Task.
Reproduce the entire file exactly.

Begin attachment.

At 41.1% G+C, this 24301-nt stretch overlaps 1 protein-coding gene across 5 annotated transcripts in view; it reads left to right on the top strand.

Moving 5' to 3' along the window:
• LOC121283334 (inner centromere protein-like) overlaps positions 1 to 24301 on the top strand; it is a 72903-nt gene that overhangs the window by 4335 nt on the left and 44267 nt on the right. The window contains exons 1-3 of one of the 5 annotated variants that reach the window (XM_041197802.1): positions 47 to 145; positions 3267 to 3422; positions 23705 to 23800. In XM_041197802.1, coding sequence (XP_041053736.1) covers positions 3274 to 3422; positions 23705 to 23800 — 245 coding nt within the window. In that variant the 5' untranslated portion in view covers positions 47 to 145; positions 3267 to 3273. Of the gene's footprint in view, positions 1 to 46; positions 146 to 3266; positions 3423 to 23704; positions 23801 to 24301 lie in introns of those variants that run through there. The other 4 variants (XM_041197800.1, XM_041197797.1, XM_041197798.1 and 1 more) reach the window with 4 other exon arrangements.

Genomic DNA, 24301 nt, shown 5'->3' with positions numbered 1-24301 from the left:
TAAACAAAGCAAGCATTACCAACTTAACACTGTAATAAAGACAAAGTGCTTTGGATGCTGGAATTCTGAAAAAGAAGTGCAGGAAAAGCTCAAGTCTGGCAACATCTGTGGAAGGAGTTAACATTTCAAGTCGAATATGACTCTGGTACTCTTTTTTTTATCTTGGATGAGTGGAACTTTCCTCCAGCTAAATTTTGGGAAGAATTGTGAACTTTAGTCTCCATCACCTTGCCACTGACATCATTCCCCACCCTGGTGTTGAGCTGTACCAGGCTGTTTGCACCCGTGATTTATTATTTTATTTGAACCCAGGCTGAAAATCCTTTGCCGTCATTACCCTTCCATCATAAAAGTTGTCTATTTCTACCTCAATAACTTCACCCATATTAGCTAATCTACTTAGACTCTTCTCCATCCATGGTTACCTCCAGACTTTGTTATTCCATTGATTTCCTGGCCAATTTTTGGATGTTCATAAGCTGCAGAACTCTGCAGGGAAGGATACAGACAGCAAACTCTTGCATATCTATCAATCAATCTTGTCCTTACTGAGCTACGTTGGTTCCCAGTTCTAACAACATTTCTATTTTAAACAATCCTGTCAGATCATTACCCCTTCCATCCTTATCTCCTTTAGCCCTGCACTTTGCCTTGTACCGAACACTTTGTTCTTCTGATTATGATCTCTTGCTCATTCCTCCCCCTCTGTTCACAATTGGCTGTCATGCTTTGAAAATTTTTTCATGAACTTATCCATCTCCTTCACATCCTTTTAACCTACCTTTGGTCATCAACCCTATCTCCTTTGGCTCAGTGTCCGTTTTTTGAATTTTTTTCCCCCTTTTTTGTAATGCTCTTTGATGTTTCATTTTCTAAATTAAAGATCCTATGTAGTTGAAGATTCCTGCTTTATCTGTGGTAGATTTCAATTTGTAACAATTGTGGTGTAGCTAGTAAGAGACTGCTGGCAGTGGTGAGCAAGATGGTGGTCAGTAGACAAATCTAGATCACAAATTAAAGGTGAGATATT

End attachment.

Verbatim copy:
At 41.1% G+C, this 24301-nt stretch overlaps 1 protein-coding gene across 5 annotated transcripts in view; it reads left to right on the top strand.

Moving 5' to 3' along the window:
• LOC121283334 (inner centromere protein-like) overlaps positions 1 to 24301 on the top strand; it is a 72903-nt gene that overhangs the window by 4335 nt on the left and 44267 nt on the right. The window contains exons 1-3 of one of the 5 annotated variants that reach the window (XM_041197802.1): positions 47 to 145; positions 3267 to 3422; positions 23705 to 23800. In XM_041197802.1, coding sequence (XP_041053736.1) covers positions 3274 to 3422; positions 23705 to 23800 — 245 coding nt within the window. In that variant the 5' untranslated portion in view covers positions 47 to 145; positions 3267 to 3273. Of the gene's footprint in view, positions 1 to 46; positions 146 to 3266; positions 3423 to 23704; positions 23801 to 24301 lie in introns of those variants that run through there. The other 4 variants (XM_041197800.1, XM_041197797.1, XM_041197798.1 and 1 more) reach the window with 4 other exon arrangements.

Genomic DNA, 24301 nt, shown 5'->3' with positions numbered 1-24301 from the left:
TAAACAAAGCAAGCATTACCAACTTAACACTGTAATAAAGACAAAGTGCTTTGGATGCTGGAATTCTGAAAAAGAAGTGCAGGAAAAGCTCAAGTCTGGCAACATCTGTGGAAGGAGTTAACATTTCAAGTCGAATATGACTCTGGTACTCTTTTTTTTATCTTGGATGAGTGGAACTTTCCTCCAGCTAAATTTTGGGAAGAATTGTGAACTTTAGTCTCCATCACCTTGCCACTGACATCATTCCCCACCCTGGTGTTGAGCTGTACCAGGCTGTTTGCACCCGTGATTTATTATTTTATTTGAACCCAGGCTGAAAATCCTTTGCCGTCATTACCCTTCCATCATAAAAGTTGTCTATTTCTACCTCAATAACTTCACCCATATTAGCTAATCTACTTAGACTCTTCTCCATCCATGGTTACCTCCAGACTTTGTTATTCCATTGATTTCCTGGCCAATTTTTGGATGTTCATAAGCTGCAGAACTCTGCAGGGAAGGATACAGACAGCAAACTCTTGCATATCTATCAATCAATCTTGTCCTTACTGAGCTACGTTGGTTCCCAGTTCTAACAACATTTCTATTTTAAACAATCCTGTCAGATCATTACCCCTTCCATCCTTATCTCCTTTAGCCCTGCACTTTGCCTTGTACCGAACACTTTGTTCTTCTGATTATGATCTCTTGCTCATTCCTCCCCCTCTGTTCACAATTGGCTGTCATGCTTTGAAAATTTTTTCATGAACTTATCCATCTCCTTCACATCCTTTTAACCTACCTTTGGTCATCAACCCTATCTCCTTTGGCTCAGTGTCCGTTTTTTGAATTTTTTTCCCCCTTTTTTGTAATGCTCTTTGATGTTTCATTTTCTAAATTAAAGATCCTATGTAGTTGAAGATTCCTGCTTTATCTGTGGTAGATTTCAATTTGTAACAATTGTGGTGTAGCTAGTAAGAGACTGCTGGCAGTGGTGAGCAAGATGGTGGTCAGTAGACAAATCTAGATCACAAATTAAAGGTGAGATATT